Good news, Client/Server Runtime Subsystem, or csrss.exe, is a critical Windows operating system component. The process is designed to handle the end-user side of Windows, including console and interface windows, as well as threading. You’ll find csrss.exe in Windows XP, 2003, Vista, Server 2008, and Windows 7.
Is csrss.exe dangerous?
By default, csrss.exe is a standard Windows component put there by Microsoft. It shouldn’t use very much memory, and it will just run in the background and happily keep your computer going. In other words, it’s perfectly safe and is actually supposed to be there. However, it can become corrupted or infected and cause problems. We’ll talk more about that below.
If you open up Task Manager (Ctrl+Shift+Esc shortcut on your keyboard), you can see it running. The User Name should be SYSTEM, and the Description should be Client Server RunTime Process. Also, the CPU usage should be relatively close to 00 and the memory should be under 10,000 K if you aren’t running anything.
Could csrss.exe be infected with something?
Although relatively uncommon, there have been some who’ve reported problems with their csrss.exe becoming infected or impersonated by malware (malicious software.) Here are a few ways which might help you determine if you’ve got an issue on your hands:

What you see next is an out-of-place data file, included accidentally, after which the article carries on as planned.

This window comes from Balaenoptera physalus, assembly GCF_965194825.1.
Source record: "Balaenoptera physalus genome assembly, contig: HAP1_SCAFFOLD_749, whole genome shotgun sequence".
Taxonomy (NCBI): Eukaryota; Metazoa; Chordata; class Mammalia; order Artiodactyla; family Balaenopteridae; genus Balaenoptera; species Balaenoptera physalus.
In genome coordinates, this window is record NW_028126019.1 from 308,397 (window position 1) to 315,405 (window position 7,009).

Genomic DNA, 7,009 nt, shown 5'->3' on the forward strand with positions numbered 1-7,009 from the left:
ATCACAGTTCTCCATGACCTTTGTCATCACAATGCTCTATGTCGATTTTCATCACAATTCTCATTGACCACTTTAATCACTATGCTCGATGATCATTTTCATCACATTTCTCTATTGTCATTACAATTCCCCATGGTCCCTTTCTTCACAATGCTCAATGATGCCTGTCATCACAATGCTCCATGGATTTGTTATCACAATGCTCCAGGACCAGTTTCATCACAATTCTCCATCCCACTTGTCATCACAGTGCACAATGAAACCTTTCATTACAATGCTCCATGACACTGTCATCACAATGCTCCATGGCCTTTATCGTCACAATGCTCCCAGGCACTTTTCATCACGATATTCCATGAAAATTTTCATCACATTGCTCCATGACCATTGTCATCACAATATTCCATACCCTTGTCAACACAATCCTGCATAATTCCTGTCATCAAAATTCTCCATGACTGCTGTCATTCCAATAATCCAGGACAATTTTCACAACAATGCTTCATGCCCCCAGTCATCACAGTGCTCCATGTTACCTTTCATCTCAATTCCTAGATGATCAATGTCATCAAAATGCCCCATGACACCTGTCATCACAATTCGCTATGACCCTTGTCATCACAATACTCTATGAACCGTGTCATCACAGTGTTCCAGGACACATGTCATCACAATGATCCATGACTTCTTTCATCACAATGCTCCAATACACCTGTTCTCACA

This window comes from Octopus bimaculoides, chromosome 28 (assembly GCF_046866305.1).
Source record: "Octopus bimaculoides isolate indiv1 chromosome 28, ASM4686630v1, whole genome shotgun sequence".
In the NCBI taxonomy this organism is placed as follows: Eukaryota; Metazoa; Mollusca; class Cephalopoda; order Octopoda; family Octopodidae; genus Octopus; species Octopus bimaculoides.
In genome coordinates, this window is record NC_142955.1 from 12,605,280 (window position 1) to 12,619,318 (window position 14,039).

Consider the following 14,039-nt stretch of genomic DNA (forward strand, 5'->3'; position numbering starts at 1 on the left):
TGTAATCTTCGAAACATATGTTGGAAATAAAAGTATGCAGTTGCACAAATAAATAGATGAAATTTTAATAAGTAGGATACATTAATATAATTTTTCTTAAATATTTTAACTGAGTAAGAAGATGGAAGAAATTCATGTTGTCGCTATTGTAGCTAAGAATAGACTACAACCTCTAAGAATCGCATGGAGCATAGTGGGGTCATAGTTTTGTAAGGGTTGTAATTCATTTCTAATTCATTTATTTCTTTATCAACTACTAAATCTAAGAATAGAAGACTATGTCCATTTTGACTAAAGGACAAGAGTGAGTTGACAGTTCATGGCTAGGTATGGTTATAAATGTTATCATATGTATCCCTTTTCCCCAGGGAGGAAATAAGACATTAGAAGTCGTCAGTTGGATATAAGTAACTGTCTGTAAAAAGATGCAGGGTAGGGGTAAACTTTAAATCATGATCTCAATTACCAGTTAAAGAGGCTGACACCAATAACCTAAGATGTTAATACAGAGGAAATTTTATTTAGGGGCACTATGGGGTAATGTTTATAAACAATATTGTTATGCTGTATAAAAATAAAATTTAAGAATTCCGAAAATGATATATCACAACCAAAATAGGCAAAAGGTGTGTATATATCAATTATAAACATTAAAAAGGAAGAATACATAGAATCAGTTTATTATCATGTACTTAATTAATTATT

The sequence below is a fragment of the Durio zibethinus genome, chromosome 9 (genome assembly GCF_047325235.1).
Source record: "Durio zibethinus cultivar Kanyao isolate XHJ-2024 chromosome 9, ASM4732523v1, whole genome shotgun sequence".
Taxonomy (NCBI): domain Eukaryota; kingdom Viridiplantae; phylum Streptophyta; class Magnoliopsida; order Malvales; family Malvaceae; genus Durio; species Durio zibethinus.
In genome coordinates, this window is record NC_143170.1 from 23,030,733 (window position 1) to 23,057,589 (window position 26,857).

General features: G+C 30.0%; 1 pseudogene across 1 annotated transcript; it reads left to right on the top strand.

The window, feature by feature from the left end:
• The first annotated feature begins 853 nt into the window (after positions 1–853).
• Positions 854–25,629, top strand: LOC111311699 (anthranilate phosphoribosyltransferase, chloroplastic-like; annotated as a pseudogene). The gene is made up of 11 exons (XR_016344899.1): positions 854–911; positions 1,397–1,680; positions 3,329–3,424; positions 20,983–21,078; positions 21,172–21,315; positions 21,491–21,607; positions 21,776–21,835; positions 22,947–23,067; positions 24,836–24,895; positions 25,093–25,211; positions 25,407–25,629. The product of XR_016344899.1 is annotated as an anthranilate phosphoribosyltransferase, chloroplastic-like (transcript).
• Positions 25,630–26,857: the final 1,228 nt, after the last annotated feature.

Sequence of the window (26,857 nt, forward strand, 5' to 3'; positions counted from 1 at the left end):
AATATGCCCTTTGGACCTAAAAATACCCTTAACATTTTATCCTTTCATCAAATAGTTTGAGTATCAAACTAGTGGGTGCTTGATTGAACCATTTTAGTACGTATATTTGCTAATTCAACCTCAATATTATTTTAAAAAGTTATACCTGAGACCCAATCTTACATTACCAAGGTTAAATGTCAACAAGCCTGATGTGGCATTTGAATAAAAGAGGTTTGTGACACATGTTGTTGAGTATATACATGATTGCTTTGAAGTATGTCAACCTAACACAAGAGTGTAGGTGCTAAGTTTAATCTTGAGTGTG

- There should only be one csrss.exe running at all times. If you see multiple copies of it, then the extra processes running are likely a virus/malware.
- If the CPU usage of csrss.exe reaches 100%, it’s experiencing an error of some sort.
- Right-Click csrss.exe in the Task Manager, then Select End Process. Windows will not allow you close the process if it’s the real thing since csrss.exe is a protected component.**
**If you’re running task manager in an elevated prompt you will be able to close critical system processes; this could crash your computer and force a restart so be careful and make sure to save any open document.
What can I do to protect my system components like csrss.exe from becoming infected?
Regardless of which version of Windows you’re running, it’s imperative you always have a solid anti-virus app. installed and updated. See MrGroove’s guide on system security for more information on staying safe regardless of which operating system you’re using.
How To Fix the 100% CPU Use csrss.exe Error
There are two main reasons why most users encounter the maxed out CPU error with the csrss.exe process. The first reason is – typically due to a corrupted user profile. When this happens, you can fix the error by creating a new Windows user account and then deleting your old one. Don’t forget to backup your information from your My Documents and other folders before deleting the old profile!
The second problem could be a corrupted registry. This issue usually occurs when poorly installing written software, hardware failure, or if you’ve been messing around with regedit a bit too much. There’s not a great fix if you have registry issues. However, the first thing I would do is try to use a System Restore Point to repair the problem. Try to go back to a date when you know the system was working 100%. Other than that, you might be looking at a reinstall of Windows 7. I know, sorry.
Have you had any experience with a rogue csrss.exe or another system process? Drop a note and let us know what happened!